Skip Navigation Links
FacebookFlickrTwitterYou Tube
Saul Krasner Memorial Science Lecture Series
CAPT Michael Alfultis (Ret), University of Connecticut at Avery Point

"Oceanographic Implications of the Sea of Okhotsk Ice Cover"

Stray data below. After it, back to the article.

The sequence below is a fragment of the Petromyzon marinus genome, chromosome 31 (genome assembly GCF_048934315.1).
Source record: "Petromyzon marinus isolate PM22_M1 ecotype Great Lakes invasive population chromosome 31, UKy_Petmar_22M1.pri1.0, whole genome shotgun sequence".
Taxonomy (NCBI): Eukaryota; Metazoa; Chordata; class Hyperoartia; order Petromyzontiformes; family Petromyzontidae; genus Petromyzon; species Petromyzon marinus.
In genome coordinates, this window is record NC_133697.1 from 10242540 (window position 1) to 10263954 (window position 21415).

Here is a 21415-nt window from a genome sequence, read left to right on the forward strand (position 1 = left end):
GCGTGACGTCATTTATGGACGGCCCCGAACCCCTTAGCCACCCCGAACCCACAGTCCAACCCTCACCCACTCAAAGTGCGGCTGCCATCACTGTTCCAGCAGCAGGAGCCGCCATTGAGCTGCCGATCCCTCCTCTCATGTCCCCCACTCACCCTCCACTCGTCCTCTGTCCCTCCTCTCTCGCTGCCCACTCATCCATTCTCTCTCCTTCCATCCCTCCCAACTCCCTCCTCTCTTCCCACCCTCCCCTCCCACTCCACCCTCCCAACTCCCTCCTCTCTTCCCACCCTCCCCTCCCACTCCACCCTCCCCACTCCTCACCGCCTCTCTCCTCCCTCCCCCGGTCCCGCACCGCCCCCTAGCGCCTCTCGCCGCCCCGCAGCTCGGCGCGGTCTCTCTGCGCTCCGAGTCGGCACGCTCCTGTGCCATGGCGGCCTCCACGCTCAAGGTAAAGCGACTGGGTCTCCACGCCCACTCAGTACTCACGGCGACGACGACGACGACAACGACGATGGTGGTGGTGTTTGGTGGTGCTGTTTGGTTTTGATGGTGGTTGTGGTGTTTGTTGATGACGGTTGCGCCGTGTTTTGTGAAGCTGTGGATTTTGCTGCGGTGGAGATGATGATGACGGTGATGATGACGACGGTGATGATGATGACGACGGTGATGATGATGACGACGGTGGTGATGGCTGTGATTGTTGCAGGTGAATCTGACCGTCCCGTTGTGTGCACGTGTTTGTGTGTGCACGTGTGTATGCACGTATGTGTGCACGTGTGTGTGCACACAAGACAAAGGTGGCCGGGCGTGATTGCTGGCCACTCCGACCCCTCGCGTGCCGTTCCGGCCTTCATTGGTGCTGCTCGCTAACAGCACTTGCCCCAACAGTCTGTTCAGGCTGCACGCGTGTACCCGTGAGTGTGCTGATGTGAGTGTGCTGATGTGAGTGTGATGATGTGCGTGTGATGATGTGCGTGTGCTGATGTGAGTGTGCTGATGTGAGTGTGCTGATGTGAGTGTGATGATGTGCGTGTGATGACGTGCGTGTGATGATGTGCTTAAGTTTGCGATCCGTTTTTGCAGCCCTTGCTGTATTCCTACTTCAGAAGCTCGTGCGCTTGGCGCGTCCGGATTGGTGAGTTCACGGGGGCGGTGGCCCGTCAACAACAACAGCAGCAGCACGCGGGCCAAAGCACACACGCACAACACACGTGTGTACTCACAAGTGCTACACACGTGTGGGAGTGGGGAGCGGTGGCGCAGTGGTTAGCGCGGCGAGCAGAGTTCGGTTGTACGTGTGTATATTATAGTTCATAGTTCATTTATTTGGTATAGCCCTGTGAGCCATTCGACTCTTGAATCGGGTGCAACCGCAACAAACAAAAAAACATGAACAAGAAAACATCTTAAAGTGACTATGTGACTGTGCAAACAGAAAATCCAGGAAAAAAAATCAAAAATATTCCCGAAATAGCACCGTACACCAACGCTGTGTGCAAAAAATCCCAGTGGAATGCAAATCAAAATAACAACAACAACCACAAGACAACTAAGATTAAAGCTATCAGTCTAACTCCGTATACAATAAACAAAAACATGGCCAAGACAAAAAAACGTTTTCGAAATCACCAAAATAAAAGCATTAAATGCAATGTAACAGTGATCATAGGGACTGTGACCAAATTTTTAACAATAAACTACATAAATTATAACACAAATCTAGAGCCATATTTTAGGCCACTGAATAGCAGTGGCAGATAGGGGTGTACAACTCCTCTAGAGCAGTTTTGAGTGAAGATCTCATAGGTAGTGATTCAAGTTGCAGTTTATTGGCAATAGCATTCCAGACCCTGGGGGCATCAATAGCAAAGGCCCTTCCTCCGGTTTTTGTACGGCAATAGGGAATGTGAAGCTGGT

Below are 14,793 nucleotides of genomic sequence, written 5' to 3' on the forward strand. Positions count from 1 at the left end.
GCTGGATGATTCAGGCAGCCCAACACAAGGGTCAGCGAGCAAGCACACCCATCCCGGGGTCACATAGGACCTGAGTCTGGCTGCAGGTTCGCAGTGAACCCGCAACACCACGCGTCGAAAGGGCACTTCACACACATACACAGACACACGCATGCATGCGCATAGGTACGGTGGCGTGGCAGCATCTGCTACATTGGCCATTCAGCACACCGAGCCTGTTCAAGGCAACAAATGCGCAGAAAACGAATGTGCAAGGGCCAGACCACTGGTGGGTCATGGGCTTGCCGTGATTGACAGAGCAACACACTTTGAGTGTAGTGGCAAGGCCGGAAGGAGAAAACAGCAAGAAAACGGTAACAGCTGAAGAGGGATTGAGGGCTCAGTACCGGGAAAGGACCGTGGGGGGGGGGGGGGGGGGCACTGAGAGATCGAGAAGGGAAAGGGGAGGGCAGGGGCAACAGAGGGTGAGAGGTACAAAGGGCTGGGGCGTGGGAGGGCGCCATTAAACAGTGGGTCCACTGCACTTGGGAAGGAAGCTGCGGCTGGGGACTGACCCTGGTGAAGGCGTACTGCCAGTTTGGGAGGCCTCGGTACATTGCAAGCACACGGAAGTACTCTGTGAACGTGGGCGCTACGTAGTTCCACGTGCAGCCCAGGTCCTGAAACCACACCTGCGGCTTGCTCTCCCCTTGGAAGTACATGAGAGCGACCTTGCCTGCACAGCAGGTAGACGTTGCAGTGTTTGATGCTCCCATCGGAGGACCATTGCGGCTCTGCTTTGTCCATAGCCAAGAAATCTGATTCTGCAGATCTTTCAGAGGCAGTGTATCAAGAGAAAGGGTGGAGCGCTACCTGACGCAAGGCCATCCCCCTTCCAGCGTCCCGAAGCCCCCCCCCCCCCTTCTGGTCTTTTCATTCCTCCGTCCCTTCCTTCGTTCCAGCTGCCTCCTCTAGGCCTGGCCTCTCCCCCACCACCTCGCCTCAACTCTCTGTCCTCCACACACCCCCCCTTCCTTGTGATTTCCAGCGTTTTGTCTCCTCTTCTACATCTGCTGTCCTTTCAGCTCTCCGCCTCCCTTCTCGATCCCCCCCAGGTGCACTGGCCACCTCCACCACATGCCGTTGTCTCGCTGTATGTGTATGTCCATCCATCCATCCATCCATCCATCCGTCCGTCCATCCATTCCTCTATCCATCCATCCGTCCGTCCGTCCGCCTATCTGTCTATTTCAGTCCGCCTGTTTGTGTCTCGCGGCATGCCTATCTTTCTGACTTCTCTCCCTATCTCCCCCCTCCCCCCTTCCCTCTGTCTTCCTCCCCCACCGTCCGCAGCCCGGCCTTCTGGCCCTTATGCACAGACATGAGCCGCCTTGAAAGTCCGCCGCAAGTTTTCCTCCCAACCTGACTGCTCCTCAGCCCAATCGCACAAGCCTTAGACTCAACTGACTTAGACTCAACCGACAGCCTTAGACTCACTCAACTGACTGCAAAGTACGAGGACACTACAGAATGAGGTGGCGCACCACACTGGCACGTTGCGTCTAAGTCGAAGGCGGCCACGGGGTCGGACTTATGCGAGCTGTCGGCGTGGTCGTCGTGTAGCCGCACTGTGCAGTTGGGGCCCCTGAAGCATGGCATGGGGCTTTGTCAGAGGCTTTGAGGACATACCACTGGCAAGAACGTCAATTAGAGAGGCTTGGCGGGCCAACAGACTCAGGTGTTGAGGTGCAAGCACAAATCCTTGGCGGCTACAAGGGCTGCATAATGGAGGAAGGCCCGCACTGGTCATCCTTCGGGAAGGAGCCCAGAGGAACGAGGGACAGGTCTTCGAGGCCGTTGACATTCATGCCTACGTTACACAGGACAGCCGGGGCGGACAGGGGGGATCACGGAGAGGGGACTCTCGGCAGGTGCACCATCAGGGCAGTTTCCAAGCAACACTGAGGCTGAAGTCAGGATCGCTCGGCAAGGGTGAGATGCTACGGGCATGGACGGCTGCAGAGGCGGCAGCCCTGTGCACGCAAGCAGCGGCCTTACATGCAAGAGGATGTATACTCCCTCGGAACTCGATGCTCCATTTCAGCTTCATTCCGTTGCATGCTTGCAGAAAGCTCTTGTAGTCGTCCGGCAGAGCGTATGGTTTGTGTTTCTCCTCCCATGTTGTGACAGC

Abstract: The Sea of Okhotsk is a mediterranean sea in the northwest Pacific Ocean, bounded by the Kamchatka Peninsula to the east and the Asian continent to the north and west. Although it is at temperate latitudes, a sea ice cover of varying extent forms over much of the Sea of Okhotsk each winter. Satellite-based ice concentration estimates reveal polynyas (areas of reduced ice concentration) form in two different regions each winter: one over the Kashevarova Bank, and the other over the northwest continental shelf. The Kashevarova polynya forms due to strong tidal mixing over the bank. The continental shelf polynya is a region of high ice production, due to strong offshore winds and cold temperatures. The fluxes of heat and salt in these regions produce a dense shelf water. As a previous study by Kitani (1973) shows, the mixing of this dense shelf water with Pacific water yields an intermediate water mass unique to the Okhotsk, which is the layer of cold, low-salinity intermediate water between depths of 150 and 800 m. Results from ship-based oceanographic surveys indicate this water mass could have an influence on the intermediate waters of the North Pacific similar in nature to the Mediterranean Intermediate Water's influence on the North Atlantic.